Since early 2014, we’d been watching, and waiting very patiently — as Merck’s MK-1293 candidate was added to the Samsung Bioepis JV mix, and the pair took aim at Sanofi’s space in diabetes. Since then, however, Sanofi had sued Lilly for patent infringement, and then settled in early 2016 — effectively creating a “pay for delay” deal, on a biosimilar version of its insulin glargine construct until at least Christmas 2016, with Lilly, in cahoots.
In August, Merck filed at the US FDA — on MK-1293 — its Samsung-partnered biosim version, which might otherwise allow for an as early as Q1 2017 launch date.
So, this morning, it is no surprise to learn that Sanofi has now sued Merck in the federal courts in Delaware, claiming MK-1293 infringes several of Sanofi’s Lantus® patents, as well. Thus the Sanofi suit. [This whole convoluted dance is exactly what was contemplated by the Hatch-Waxman amendments to the patent process. Except that US House Reps. Hatch (R) and Waxman (D) did not expect that branded manufacturers would pay to keep biosimilars off market. Oh well — that’s unbridled capitalism at work. Enough editorializing, right? Right.]
Here’s a bit — from The Wall Street Journal, this morning:
. . . .The French drugmaker’s all-important diabetes business is under siege, as a flurry of pharmaceutical companies seek to sell knockoffs of its blockbuster insulin Lantus in the U.S. The expected launch of lower-cost copies of Lantus and growing pricing pressure on diabetes drugs in the U.S. is rapidly eroding earnings at Sanofi’s diabetes division, which accounts for about 20% of the firm’s total revenue. . . .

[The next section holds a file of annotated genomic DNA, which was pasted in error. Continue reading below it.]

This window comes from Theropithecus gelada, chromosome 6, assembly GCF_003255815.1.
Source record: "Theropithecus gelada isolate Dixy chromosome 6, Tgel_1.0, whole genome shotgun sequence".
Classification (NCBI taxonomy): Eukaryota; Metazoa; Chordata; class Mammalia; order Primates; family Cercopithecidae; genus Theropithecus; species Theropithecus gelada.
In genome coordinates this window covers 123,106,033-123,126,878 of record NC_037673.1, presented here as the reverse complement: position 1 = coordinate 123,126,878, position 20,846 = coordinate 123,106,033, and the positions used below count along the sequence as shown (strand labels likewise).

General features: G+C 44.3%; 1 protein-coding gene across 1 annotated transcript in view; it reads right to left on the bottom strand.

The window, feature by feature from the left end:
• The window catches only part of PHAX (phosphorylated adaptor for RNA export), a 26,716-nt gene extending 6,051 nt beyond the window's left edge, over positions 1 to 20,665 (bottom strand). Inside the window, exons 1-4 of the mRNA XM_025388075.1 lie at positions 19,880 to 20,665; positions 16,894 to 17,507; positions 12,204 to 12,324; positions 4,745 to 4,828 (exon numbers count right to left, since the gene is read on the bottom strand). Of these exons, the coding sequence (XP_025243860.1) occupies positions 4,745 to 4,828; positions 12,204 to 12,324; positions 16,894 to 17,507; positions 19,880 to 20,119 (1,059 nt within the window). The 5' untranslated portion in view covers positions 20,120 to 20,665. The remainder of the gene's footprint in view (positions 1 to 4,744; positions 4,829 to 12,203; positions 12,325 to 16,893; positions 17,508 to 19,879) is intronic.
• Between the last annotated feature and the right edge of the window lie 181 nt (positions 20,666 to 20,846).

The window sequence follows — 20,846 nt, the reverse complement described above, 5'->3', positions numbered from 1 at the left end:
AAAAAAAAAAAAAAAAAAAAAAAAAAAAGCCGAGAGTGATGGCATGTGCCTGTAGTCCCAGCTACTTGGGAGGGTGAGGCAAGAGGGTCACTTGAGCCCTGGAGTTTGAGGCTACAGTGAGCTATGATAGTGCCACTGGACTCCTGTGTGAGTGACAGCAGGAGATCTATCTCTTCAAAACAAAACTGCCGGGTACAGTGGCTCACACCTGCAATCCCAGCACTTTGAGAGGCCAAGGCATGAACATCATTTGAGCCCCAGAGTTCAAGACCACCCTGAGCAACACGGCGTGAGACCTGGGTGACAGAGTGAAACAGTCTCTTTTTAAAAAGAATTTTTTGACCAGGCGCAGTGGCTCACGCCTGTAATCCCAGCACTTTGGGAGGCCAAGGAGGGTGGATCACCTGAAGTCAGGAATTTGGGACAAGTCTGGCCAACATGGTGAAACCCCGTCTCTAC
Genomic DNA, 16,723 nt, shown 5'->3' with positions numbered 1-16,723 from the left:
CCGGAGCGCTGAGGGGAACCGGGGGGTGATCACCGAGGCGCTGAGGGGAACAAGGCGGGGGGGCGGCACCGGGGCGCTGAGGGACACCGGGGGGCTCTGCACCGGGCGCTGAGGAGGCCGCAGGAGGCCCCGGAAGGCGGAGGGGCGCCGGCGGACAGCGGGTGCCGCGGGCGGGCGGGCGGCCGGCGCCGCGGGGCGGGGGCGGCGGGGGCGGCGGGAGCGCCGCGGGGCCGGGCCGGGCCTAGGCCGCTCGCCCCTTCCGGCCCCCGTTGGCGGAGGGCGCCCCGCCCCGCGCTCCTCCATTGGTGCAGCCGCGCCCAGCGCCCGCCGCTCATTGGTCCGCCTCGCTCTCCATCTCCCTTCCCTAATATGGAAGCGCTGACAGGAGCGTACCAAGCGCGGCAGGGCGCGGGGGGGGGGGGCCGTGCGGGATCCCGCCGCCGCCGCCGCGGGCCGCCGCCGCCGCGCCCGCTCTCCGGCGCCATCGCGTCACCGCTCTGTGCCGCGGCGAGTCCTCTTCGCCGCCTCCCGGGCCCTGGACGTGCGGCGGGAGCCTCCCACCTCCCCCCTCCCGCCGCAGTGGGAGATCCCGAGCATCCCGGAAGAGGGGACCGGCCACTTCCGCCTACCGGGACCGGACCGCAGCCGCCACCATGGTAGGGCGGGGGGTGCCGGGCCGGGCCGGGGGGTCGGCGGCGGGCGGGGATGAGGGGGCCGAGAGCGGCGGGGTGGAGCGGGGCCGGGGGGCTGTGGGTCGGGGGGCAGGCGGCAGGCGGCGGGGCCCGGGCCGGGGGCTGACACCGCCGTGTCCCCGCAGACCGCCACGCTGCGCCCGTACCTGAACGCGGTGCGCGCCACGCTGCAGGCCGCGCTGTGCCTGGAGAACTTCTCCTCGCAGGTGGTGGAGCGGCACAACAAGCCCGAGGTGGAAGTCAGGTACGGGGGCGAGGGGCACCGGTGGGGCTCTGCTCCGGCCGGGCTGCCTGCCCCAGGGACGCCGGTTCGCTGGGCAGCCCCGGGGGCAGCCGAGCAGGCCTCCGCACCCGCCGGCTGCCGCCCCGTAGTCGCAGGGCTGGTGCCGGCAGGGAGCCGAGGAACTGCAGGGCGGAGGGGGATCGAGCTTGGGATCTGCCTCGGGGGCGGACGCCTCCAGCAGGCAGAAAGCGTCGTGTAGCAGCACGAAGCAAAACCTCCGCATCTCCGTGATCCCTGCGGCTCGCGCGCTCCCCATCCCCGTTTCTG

In January 2014, Sanofi filed a suit against Eli Lilly & Co. to defend its patents on Lantus. It had reached a deal with the U.S. drugmaker nearly two years later, under which Lilly agreed to delay the launch of its insulin to December 2016 and pay royalties to Sanofi. . . .
With the election cycle in full swing, expect to hear only crickets about how some large multinational life-science companies effectively game the system, to keep cheaper generics (and biosimilars, in this case) off-market for years at a time.
Now you know. Onward — on a sunny Chicago morning.